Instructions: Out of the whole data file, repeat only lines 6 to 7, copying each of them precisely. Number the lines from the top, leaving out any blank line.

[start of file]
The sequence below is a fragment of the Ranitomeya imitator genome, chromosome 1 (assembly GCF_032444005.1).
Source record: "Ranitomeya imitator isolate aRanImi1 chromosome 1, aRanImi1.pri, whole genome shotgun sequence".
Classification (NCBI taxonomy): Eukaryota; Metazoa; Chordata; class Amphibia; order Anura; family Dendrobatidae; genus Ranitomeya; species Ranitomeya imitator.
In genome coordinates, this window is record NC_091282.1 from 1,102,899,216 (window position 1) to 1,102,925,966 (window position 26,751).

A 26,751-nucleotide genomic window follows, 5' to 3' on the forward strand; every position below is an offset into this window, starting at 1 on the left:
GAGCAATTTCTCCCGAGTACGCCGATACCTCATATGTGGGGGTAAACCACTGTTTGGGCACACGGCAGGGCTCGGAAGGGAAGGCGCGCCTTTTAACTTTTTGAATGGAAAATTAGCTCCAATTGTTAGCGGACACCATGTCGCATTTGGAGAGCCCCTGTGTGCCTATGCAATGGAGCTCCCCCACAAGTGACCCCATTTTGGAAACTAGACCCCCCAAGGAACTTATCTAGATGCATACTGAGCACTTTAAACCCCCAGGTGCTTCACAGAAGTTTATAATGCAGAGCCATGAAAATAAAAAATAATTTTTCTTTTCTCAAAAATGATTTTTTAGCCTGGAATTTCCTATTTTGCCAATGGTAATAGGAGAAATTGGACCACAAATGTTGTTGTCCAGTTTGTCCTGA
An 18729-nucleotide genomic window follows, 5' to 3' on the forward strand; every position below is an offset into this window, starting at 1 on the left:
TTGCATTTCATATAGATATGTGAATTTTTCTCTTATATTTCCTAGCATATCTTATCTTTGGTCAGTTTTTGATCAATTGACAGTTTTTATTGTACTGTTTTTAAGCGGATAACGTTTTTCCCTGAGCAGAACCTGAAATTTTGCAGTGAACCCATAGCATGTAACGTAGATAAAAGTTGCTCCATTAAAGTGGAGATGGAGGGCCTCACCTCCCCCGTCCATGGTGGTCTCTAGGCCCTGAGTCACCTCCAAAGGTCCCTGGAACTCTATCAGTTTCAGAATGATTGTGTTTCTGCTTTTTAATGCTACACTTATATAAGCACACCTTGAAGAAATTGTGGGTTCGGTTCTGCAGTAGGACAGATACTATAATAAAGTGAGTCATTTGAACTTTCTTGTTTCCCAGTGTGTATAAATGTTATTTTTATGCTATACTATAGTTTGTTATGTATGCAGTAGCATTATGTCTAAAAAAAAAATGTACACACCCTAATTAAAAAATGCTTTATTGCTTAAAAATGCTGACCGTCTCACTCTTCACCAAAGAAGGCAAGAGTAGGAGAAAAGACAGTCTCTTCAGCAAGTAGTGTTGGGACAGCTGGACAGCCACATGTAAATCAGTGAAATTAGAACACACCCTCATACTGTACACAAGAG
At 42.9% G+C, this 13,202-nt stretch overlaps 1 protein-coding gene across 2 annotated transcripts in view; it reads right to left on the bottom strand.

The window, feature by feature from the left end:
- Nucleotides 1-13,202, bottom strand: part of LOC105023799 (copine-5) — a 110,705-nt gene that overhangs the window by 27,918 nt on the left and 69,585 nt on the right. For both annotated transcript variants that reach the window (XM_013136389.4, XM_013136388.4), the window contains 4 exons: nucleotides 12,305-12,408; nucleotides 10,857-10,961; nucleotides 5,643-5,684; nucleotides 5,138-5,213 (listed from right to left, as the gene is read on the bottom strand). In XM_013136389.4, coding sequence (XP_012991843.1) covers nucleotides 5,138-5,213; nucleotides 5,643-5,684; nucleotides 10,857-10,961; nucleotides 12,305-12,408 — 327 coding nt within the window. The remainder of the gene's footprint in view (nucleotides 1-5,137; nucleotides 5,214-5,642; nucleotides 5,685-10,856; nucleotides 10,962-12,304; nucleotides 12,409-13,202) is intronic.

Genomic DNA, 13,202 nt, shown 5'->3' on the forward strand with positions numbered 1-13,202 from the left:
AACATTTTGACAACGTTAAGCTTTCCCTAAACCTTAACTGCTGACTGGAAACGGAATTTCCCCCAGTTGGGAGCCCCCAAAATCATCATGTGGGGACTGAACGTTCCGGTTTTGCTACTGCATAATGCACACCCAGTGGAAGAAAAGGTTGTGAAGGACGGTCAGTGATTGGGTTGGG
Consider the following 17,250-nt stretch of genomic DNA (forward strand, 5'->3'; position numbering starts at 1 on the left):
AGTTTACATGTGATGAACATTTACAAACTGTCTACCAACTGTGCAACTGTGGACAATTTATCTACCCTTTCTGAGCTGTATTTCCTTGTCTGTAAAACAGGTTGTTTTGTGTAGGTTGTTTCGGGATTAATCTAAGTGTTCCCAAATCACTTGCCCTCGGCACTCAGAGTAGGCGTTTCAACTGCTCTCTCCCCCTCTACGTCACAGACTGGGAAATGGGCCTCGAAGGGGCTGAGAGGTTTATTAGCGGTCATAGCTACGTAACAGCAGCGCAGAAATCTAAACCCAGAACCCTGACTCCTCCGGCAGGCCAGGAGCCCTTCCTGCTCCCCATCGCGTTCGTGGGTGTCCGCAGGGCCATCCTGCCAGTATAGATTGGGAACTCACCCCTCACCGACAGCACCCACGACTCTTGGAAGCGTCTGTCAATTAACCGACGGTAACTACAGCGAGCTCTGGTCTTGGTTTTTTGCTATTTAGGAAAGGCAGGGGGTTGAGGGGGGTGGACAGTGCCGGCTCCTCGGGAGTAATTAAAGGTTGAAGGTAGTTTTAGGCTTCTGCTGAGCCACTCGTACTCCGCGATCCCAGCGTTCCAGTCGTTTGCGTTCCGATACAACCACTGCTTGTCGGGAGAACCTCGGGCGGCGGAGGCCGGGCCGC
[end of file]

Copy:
GAGCAATTTCTCCCGAGTACGCCGATACCTCATATGTGGGGGTAAACCACTGTTTGGGCACACGGCAGGGCTCGGAAGGGAAGGCGCGCCTTTTAACTTTTTGAATGGAAAATTAGCTCCAATTGTTAGCGGACACCATGTCGCATTTGGAGAGCCCCTGTGTGCCTATGCAATGGAGCTCCCCCACAAGTGACCCCATTTTGGAAACTAGACCCCCCAAGGAACTTATCTAGATGCATACTGAGCACTTTAAACCCCCAGGTGCTTCACAGAAGTTTATAATGCAGAGCCATGAAAATAAAAAATAATTTTTCTTTTCTCAAAAATGATTTTTTAGCCTGGAATTTCCTATTTTGCCAATGGTAATAGGAGAAATTGGACCACAAATGTTGTTGTCCAGTTTGTCCTGA
An 18729-nucleotide genomic window follows, 5' to 3' on the forward strand; every position below is an offset into this window, starting at 1 on the left: